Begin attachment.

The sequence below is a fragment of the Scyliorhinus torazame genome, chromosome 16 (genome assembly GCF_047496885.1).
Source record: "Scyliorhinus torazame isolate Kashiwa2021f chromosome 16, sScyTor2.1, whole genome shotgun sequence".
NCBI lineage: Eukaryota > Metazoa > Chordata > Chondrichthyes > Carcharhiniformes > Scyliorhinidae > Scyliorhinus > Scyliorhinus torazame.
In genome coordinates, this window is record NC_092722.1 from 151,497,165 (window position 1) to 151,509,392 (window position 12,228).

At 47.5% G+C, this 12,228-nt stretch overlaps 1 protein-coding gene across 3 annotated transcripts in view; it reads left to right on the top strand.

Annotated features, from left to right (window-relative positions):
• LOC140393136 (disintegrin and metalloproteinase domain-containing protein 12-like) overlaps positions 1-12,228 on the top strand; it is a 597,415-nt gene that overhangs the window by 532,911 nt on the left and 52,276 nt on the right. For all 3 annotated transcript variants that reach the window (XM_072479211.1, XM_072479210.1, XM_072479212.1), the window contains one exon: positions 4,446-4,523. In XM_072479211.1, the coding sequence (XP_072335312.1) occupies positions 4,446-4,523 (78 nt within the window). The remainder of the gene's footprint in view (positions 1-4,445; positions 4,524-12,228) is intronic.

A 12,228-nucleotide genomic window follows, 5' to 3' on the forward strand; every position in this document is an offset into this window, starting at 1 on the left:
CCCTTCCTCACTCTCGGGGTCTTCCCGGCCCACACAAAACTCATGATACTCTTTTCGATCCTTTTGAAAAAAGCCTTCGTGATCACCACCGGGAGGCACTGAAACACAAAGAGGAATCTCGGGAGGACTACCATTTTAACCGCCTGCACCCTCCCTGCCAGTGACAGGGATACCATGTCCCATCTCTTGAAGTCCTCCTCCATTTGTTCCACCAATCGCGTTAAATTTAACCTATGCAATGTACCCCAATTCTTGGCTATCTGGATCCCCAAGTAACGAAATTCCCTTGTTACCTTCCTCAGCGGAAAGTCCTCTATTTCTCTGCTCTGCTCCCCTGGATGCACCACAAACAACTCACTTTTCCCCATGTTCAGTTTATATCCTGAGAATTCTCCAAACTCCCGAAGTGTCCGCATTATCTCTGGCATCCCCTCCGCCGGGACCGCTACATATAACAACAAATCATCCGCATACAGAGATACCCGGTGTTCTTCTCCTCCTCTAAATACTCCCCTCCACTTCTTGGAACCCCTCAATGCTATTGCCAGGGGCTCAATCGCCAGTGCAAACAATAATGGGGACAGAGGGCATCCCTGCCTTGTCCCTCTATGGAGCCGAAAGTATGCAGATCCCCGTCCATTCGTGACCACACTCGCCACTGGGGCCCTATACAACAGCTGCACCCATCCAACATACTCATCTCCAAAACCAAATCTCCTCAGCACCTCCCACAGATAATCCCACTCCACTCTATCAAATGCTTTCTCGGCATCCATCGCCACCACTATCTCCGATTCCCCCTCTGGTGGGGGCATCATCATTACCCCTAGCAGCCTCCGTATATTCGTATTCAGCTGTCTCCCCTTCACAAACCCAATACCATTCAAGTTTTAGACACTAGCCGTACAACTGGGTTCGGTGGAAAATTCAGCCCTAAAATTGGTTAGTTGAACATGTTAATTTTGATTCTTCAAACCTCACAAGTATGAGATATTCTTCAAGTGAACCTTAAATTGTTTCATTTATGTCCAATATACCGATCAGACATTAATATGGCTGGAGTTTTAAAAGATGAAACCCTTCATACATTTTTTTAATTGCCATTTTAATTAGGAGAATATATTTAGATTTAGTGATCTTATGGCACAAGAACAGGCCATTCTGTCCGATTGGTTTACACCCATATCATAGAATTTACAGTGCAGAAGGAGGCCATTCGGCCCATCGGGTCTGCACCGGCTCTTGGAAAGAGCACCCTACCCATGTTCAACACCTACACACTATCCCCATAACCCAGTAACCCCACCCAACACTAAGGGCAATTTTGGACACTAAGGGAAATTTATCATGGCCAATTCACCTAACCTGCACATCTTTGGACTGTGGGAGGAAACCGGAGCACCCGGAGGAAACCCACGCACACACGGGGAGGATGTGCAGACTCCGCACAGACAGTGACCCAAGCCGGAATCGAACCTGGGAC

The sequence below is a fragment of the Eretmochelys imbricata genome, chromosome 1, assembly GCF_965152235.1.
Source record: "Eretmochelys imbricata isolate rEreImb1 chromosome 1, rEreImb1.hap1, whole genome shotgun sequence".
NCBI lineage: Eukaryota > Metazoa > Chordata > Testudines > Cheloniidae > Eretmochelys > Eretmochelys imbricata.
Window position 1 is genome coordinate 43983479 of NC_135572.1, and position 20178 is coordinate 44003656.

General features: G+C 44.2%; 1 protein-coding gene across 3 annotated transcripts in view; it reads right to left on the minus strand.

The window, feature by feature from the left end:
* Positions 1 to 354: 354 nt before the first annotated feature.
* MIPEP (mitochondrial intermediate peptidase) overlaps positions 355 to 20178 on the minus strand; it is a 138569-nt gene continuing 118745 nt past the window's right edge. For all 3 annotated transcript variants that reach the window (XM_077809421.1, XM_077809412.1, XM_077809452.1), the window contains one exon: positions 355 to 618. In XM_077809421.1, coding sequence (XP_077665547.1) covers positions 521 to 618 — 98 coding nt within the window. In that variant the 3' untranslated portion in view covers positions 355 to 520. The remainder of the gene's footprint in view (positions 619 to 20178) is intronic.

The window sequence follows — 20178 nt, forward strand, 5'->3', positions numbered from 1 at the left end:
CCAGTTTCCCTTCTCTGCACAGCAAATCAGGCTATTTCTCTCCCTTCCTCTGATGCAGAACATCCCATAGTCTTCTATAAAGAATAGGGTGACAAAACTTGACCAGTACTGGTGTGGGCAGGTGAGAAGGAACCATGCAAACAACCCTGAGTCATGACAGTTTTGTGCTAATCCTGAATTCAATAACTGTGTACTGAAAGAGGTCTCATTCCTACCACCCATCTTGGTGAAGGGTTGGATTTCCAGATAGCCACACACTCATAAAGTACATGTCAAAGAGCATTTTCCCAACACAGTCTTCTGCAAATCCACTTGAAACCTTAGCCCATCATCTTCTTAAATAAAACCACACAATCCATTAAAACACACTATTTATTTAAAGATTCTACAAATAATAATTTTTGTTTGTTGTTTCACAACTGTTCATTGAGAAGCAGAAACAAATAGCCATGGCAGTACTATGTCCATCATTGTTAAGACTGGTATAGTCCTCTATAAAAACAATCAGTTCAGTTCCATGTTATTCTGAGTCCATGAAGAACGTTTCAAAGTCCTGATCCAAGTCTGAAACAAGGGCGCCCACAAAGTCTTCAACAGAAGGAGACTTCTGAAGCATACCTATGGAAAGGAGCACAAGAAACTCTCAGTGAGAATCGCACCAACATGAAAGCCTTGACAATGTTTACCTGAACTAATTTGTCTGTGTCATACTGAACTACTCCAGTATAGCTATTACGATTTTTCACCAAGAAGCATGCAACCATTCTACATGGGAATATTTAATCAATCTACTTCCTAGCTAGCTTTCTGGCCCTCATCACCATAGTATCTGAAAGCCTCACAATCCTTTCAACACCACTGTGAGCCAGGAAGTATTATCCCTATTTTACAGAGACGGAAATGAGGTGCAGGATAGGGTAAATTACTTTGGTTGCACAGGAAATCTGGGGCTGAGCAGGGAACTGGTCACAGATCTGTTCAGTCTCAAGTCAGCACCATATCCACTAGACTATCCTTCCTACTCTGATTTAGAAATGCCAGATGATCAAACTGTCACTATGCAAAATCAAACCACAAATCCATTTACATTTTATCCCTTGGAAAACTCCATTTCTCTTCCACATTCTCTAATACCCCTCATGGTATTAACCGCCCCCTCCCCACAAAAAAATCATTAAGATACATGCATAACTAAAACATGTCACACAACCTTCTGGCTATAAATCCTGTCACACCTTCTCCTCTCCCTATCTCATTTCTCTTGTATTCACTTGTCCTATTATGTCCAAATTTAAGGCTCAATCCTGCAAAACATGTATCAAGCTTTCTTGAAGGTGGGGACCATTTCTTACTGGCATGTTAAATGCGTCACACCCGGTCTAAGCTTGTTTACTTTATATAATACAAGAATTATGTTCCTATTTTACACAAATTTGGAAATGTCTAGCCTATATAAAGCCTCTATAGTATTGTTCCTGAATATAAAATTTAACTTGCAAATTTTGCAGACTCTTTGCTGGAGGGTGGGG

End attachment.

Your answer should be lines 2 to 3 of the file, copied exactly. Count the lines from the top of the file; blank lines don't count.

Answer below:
Source record: "Scyliorhinus torazame isolate Kashiwa2021f chromosome 16, sScyTor2.1, whole genome shotgun sequence".
NCBI lineage: Eukaryota > Metazoa > Chordata > Chondrichthyes > Carcharhiniformes > Scyliorhinidae > Scyliorhinus > Scyliorhinus torazame.